The customer service requirements for Walmart Marketplace include:
- Answer any email with a “high-quality response” written by a human within 24 hours.
- Respond to Better Business Bureau or Attorney General inquiries within one hour. It’s unlikely you’ll ever need to do this, but you’ll need an emergency notification system just in case!
- Provide phone support in English, with voicemail available when agents cannot answer.
- Call back any customer who leaves a voicemail within 24 hours.
- Do not provide a number for a cell phone, residential phone, or internet phone service. Your business needs a real office number to meet Walmart’s requirements.
Walmart will also ask, “Do you have customer service representatives available from 9am-6pm (EST-PST)?” on the application.
Those dashes both mean “through,” so this means 12 hours a day, not 9! Another way to phrase this is, “Is your support team available from 9:00 AM to 9:00 PM EST?”
Answering with a “No” is not going to improve your odds of getting accepted. Make sure your team can handle these support hours before you apply.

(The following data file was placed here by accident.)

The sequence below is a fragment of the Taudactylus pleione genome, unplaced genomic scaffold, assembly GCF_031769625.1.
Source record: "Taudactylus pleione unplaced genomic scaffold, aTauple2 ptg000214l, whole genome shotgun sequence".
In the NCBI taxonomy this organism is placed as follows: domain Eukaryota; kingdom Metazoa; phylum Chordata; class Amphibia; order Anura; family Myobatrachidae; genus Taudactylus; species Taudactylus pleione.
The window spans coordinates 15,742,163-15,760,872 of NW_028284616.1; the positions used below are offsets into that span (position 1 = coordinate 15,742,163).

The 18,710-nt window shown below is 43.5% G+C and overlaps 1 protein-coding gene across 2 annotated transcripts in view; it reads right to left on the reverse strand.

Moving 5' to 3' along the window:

Worried about whether you’ll still be able to keep up with Amazon and eBay while meeting the requirements for Walmart? Make things easier on yourself by integrating eBay, Amazon and Walmart support. Helping customers on three sites is simple when all your messages are on one screen!
3. Sell Stuff Walmart Needs
Unique: What do you have that nobody else is selling on Walmart Marketplace? They don’t need another vendor of, say, generic paper plates. They have over 1,000 paper plate varieties on sale already.
Compelling: Walmart only wants products they can sell. In fact, they regularly remove underperforming items. They’ll have no interest in onboarding a new seller whose entire product line will get taken down.
Ask yourself two important questions before applying:
- Do I have anything that isn’t already listed on Walmart.com?
- Do those items sell well?
If you answered “No” to either question, then don’t apply yet. That’s a fast way to get rejected, and once they’ve turned you away, they might not consider you again.
What if you sell seasonally? Don’t sweat it—Walmart’s evaluation system makes sure seasonality isn’t a problem.
Finally, be aware of Walmart Marketplace’s prohibited items. Many things sold in Walmart stores (such as firearms and fresh food) cannot be sold on the website.
4. Offer Walmart-Friendly Prices